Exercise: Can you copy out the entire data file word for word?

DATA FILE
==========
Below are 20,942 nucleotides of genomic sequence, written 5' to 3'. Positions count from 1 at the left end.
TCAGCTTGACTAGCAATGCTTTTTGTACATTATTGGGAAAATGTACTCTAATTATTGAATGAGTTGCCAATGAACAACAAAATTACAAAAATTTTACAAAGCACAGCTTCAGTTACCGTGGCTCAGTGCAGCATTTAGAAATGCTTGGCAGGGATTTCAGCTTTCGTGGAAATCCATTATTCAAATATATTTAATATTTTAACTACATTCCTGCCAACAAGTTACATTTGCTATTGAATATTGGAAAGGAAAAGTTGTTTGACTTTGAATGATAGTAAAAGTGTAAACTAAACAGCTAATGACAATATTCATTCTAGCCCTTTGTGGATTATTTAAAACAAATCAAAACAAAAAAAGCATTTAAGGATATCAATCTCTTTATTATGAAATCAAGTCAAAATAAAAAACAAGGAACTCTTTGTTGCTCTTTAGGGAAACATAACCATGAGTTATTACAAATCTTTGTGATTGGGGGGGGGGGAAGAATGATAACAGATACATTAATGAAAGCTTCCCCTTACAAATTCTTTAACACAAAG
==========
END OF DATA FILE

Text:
Below are 20,942 nucleotides of genomic sequence, written 5' to 3'. Positions count from 1 at the left end.
TCAGCTTGACTAGCAATGCTTTTTGTACATTATTGGGAAAATGTACTCTAATTATTGAATGAGTTGCCAATGAACAACAAAATTACAAAAATTTTACAAAGCACAGCTTCAGTTACCGTGGCTCAGTGCAGCATTTAGAAATGCTTGGCAGGGATTTCAGCTTTCGTGGAAATCCATTATTCAAATATATTTAATATTTTAACTACATTCCTGCCAACAAGTTACATTTGCTATTGAATATTGGAAAGGAAAAGTTGTTTGACTTTGAATGATAGTAAAAGTGTAAACTAAACAGCTAATGACAATATTCATTCTAGCCCTTTGTGGATTATTTAAAACAAATCAAAACAAAAAAAGCATTTAAGGATATCAATCTCTTTATTATGAAATCAAGTCAAAATAAAAAACAAGGAACTCTTTGTTGCTCTTTAGGGAAACATAACCATGAGTTATTACAAATCTTTGTGATTGGGGGGGGGGGAAGAATGATAACAGATACATTAATGAAAGCTTCCCCTTACAAATTCTTTAACACAAAG